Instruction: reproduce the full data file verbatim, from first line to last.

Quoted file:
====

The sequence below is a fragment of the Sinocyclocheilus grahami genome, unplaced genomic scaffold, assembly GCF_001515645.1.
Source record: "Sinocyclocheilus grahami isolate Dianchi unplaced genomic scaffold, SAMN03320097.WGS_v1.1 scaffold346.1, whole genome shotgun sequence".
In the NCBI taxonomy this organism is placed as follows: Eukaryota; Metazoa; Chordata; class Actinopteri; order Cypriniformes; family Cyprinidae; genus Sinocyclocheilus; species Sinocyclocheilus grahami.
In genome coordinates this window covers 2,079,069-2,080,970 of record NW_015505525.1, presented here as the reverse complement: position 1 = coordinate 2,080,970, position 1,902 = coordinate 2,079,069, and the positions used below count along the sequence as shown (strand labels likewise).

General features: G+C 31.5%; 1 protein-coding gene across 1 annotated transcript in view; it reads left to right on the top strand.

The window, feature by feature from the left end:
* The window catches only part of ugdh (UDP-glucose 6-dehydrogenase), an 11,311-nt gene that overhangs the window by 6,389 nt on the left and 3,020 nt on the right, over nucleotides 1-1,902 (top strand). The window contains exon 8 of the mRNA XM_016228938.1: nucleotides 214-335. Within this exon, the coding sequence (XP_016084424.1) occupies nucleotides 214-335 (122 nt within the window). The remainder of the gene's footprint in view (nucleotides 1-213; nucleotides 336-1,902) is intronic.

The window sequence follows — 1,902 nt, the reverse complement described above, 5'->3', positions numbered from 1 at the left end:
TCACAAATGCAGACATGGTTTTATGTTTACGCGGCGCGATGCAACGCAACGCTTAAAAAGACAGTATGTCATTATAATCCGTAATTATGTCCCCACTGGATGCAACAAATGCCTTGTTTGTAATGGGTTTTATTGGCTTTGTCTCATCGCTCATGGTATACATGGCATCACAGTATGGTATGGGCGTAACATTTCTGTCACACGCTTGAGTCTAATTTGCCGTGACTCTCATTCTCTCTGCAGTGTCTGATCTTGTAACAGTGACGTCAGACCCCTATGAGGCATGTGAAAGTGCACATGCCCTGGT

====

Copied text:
The sequence below is a fragment of the Sinocyclocheilus grahami genome, unplaced genomic scaffold, assembly GCF_001515645.1.
Source record: "Sinocyclocheilus grahami isolate Dianchi unplaced genomic scaffold, SAMN03320097.WGS_v1.1 scaffold346.1, whole genome shotgun sequence".
In the NCBI taxonomy this organism is placed as follows: Eukaryota; Metazoa; Chordata; class Actinopteri; order Cypriniformes; family Cyprinidae; genus Sinocyclocheilus; species Sinocyclocheilus grahami.
In genome coordinates this window covers 2,079,069-2,080,970 of record NW_015505525.1, presented here as the reverse complement: position 1 = coordinate 2,080,970, position 1,902 = coordinate 2,079,069, and the positions used below count along the sequence as shown (strand labels likewise).

General features: G+C 31.5%; 1 protein-coding gene across 1 annotated transcript in view; it reads left to right on the top strand.

The window, feature by feature from the left end:
* The window catches only part of ugdh (UDP-glucose 6-dehydrogenase), an 11,311-nt gene that overhangs the window by 6,389 nt on the left and 3,020 nt on the right, over nucleotides 1-1,902 (top strand). The window contains exon 8 of the mRNA XM_016228938.1: nucleotides 214-335. Within this exon, the coding sequence (XP_016084424.1) occupies nucleotides 214-335 (122 nt within the window). The remainder of the gene's footprint in view (nucleotides 1-213; nucleotides 336-1,902) is intronic.

The window sequence follows — 1,902 nt, the reverse complement described above, 5'->3', positions numbered from 1 at the left end:
TCACAAATGCAGACATGGTTTTATGTTTACGCGGCGCGATGCAACGCAACGCTTAAAAAGACAGTATGTCATTATAATCCGTAATTATGTCCCCACTGGATGCAACAAATGCCTTGTTTGTAATGGGTTTTATTGGCTTTGTCTCATCGCTCATGGTATACATGGCATCACAGTATGGTATGGGCGTAACATTTCTGTCACACGCTTGAGTCTAATTTGCCGTGACTCTCATTCTCTCTGCAGTGTCTGATCTTGTAACAGTGACGTCAGACCCCTATGAGGCATGTGAAAGTGCACATGCCCTGGT